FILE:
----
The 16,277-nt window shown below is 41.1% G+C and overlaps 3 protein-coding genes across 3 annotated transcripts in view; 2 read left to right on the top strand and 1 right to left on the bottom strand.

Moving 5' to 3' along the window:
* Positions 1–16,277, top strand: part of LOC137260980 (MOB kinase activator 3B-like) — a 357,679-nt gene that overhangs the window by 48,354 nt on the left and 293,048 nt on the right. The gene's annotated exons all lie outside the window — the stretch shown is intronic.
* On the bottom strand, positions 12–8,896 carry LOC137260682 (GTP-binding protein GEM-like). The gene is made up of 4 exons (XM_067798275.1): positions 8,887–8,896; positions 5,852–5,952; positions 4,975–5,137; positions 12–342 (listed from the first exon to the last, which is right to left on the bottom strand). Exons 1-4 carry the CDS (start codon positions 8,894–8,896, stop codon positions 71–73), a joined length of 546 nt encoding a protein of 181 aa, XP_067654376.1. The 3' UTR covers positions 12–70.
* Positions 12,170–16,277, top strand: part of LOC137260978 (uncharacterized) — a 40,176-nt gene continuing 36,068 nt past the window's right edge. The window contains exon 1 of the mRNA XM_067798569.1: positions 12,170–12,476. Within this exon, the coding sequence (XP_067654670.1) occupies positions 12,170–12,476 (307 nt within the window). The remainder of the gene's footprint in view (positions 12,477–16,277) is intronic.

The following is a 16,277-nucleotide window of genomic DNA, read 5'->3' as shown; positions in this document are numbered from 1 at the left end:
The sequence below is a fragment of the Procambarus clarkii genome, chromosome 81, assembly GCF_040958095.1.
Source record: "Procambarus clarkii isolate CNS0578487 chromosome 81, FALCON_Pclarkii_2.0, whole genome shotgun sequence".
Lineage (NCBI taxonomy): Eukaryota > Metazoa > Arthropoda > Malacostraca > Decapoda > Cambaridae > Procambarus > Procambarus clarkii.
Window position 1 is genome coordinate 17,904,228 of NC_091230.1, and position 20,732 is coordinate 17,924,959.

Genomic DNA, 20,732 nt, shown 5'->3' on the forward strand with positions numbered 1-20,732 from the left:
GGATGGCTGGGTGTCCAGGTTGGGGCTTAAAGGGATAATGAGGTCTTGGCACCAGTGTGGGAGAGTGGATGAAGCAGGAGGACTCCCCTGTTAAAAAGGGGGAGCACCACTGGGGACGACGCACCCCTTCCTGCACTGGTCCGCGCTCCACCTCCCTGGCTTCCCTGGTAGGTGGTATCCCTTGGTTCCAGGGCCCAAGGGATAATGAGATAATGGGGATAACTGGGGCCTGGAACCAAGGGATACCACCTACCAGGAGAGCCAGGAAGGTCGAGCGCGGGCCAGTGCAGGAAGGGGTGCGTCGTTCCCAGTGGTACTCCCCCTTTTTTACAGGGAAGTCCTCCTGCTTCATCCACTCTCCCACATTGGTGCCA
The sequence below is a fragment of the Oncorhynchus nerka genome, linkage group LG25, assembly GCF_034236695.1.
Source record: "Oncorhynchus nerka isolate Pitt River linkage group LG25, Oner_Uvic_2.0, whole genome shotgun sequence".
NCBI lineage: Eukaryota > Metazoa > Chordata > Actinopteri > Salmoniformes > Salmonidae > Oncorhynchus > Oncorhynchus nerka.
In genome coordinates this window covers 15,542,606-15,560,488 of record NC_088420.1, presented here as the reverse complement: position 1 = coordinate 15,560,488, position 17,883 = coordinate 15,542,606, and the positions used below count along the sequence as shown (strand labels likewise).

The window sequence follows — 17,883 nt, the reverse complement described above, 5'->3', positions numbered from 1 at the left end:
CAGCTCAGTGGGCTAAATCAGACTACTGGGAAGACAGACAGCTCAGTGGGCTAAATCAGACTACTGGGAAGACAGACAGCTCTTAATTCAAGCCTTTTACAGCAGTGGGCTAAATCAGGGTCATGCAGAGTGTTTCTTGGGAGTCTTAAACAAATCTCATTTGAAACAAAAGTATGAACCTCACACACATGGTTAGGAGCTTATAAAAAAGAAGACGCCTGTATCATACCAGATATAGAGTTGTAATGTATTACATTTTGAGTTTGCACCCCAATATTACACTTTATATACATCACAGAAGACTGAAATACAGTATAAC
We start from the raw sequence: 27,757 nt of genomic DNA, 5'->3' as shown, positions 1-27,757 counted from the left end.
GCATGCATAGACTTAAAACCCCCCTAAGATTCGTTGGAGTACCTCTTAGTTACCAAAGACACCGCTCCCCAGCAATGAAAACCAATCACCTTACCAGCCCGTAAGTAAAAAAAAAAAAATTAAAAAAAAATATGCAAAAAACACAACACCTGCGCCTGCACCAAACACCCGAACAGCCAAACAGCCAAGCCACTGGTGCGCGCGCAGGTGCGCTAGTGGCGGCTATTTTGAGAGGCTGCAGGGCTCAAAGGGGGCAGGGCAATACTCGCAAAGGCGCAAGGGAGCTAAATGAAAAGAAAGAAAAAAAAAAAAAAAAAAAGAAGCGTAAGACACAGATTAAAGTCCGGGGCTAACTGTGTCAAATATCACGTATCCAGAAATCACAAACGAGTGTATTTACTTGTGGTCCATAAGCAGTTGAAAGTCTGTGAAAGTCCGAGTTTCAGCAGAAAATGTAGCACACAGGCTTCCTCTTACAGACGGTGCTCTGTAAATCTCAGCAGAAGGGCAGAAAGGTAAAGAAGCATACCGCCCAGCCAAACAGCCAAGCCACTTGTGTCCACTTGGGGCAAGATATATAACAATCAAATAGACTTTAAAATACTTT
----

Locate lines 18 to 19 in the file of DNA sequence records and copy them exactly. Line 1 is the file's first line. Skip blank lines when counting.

CAGCTCAGTGGGCTAAATCAGACTACTGGGAAGACAGACAGCTCAGTGGGCTAAATCAGACTACTGGGAAGACAGACAGCTCTTAATTCAAGCCTTTTACAGCAGTGGGCTAAATCAGGGTCATGCAGAGTGTTTCTTGGGAGTCTTAAACAAATCTCATTTGAAACAAAAGTATGAACCTCACACACATGGTTAGGAGCTTATAAAAAAGAAGACGCCTGTATCATACCAGATATAGAGTTGTAATGTATTACATTTTGAGTTTGCACCCCAATATTACACTTTATATACATCACAGAAGACTGAAATACAGTATAAC
We start from the raw sequence: 27,757 nt of genomic DNA, 5'->3' as shown, positions 1-27,757 counted from the left end.